A reader recently asked us to comment on members’ rights to inspect their property owners’ association’s books and records, such as financial information and meeting minutes, pursuant to the Property Owners’ Association Act.
A member’s right to inspect records is not only governed by the provisions of the Property Owners’ Association Act, but also by the provisions contained within the Virginia Nonstock Corporation Act. The provisions of the two acts must be read in conjunction with each other, and therefore the interested member should review not only § 55-510 of the Property Owners’ Association Act in order to understand his rights, but also §§ 13.1-932 – 934 of the Virginia Nonstock Corporation Act as well.
This blog post is limited to a discussion of the provisions contained within the Property Owners’ Association Act, and at some future time we will likely make a post regarding the inspection provisions contained in the Virginia Nonstock Corporation Act.
Members’ Right to Review Association Records Pursuant to the Property Owners’ Association Act
The first step for a member or association to take, in determining whether § 55-510 requires the production of an item, is to determine whether the item requested constitutes “books and records kept by or on behalf of the association.” Occasionally a member will request an item that falls outside the definition of a “book and record,” and therefore the legal analysis will immediately end, as the member is not entitled to such items.
If the item does in fact constitute a “book and record” under Virginia law, then, subject to the exceptions listed below, it must be available for review and copying by any member in good standing (or his agent) who wishes to exercise such right for a proper purpose related to his membership in the association. Included among the types of records a member may review are the association’s membership list and addresses (which may not be used for monetary gain or solicitation) and the aggregate total of all association employees’ salaries. The right can be exercised during reasonable business hours, or at a time mutually agreeable to the parties involved. The member must give the association five days’ prior written notice, reasonably identifying the purpose for the request and the specific books and records requested for examination and/or copying.
The association is not required to provide for examination and copying books and records concerning the following categories of information:
1. Personnel matters relating to specific, identified persons or a person’s medical records;
2. Contracts, leases, and other commercial transactions to purchase or provide goods or services, currently under negotiation;
3. Pending litigation or probable litigation (i.e. where there has been a specific threat);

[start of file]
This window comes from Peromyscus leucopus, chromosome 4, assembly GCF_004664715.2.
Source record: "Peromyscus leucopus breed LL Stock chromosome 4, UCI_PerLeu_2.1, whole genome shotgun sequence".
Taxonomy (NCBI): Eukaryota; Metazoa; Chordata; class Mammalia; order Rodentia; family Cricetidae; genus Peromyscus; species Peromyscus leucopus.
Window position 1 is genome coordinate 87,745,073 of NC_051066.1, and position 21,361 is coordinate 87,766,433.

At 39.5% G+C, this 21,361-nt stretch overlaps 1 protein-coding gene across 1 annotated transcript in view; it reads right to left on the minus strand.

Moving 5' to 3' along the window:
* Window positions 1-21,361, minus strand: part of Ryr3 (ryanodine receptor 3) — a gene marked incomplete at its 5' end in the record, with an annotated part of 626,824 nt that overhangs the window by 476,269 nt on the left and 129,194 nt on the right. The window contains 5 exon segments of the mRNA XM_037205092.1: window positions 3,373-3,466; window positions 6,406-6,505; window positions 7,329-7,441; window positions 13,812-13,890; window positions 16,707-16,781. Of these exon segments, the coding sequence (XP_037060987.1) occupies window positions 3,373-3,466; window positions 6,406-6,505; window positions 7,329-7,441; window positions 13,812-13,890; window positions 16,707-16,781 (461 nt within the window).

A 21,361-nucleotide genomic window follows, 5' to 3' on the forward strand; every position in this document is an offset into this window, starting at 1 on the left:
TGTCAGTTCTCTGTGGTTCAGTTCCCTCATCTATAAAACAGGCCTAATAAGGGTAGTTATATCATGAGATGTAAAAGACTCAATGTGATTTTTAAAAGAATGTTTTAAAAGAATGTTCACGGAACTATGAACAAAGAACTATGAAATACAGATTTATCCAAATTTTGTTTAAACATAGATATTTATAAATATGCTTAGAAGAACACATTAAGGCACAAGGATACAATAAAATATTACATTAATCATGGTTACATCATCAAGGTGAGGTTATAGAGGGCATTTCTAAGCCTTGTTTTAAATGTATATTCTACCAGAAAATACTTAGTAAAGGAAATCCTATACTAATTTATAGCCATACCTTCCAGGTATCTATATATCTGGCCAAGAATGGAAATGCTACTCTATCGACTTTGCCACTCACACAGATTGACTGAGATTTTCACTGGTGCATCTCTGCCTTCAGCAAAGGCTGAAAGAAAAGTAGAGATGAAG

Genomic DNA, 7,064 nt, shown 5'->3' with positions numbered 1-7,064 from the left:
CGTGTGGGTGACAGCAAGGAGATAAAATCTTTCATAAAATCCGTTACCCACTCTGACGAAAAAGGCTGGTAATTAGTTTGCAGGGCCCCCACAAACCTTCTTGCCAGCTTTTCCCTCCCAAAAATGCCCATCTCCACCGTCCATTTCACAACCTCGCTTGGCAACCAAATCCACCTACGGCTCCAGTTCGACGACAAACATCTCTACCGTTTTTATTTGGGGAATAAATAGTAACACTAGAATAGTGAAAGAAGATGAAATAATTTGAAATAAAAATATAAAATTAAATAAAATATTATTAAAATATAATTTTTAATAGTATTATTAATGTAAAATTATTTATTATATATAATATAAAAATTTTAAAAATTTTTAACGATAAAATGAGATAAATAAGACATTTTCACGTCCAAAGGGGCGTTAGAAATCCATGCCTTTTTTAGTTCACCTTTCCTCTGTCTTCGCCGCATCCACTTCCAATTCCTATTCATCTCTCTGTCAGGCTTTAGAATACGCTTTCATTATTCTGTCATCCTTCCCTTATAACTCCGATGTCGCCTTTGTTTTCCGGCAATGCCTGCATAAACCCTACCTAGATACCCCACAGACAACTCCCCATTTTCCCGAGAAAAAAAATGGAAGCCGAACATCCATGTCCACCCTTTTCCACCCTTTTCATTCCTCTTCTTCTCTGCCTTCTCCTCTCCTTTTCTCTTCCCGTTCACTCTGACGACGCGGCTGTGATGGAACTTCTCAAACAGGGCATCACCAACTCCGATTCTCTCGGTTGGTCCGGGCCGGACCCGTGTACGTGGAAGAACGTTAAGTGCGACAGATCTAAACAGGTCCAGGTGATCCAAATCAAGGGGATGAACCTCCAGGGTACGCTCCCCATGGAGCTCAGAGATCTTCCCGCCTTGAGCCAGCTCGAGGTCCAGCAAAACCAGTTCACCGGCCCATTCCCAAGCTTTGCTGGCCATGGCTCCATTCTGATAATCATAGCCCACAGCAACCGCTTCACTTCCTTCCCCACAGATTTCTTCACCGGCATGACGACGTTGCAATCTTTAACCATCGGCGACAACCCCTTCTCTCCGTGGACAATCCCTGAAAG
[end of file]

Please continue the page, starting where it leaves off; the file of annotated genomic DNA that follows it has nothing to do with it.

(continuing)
4. Matters involving certain administrative proceedings before a government tribunal for enforcement of association documents;
5. Communications with legal counsel relating to categories 1-4 or that are otherwise protected by the attorney-client privilege or attorney work product doctrine;
6. Information that is unlawful to disclose;
7. Minutes of, or confidential records relating to, any executive session of the association’s board of directors (or any committee or subcommittee thereof);
8. Documentation compiled for consideration in executive session; and
9. Individual owner’s files (other than those of the requesting owner).
Best Practice Tip: Minutes of the board’s executive session should be segregated from the minutes of the regular session in order to prevent any confusion on the part of the association or its manager as to whether they should be produced. Additionally, such minutes should only contain a notation of the board’s vote to go into executive session, the permissible reason(s) under Virginia law for entering into executive session, and the board’s vote to go out of executive session.
Prior to providing the books or records to the requesting party, the association may impose and collect a charge, to be no more than the actual cost of the materials and labor involved in complying with the request.
Timing for Availability of Minutes
Except as to exclusion # 7 listed above (concerning minutes of executive session), draft minutes of each board of directors’ meetings must be available for review and copying within 60 days from the conclusion of the meeting or at such time as they are distributed to the board members for its next meeting, whichever occurs first.
Best Practice Tip: Draft minutes should always be stamped or marked as “draft” so as to prevent any confusion on the part of the members, or other parties, as to whether they constitute the approved minutes.
Va. Code Sec. 55-79.74:1 provides similar requirements regarding a unit owner’s right to inspect the books and records of condominium associations.
Policy Pointer: We recommend that your board adopt a policy or rule, consistent with the requirements of the relevant statutes and association bylaws, for members’ inspection and copying of association books and records. The policy should include (a) set days and times when books and records will be available for review and copying; (b) the fees the association will charge for copying; (c) a limit on the number of times a member may make inspection requests in a given month; and (d) any other relevant information, such as office location, contact information for the person in charge of producing the documents, and whether the requestor should call ahead.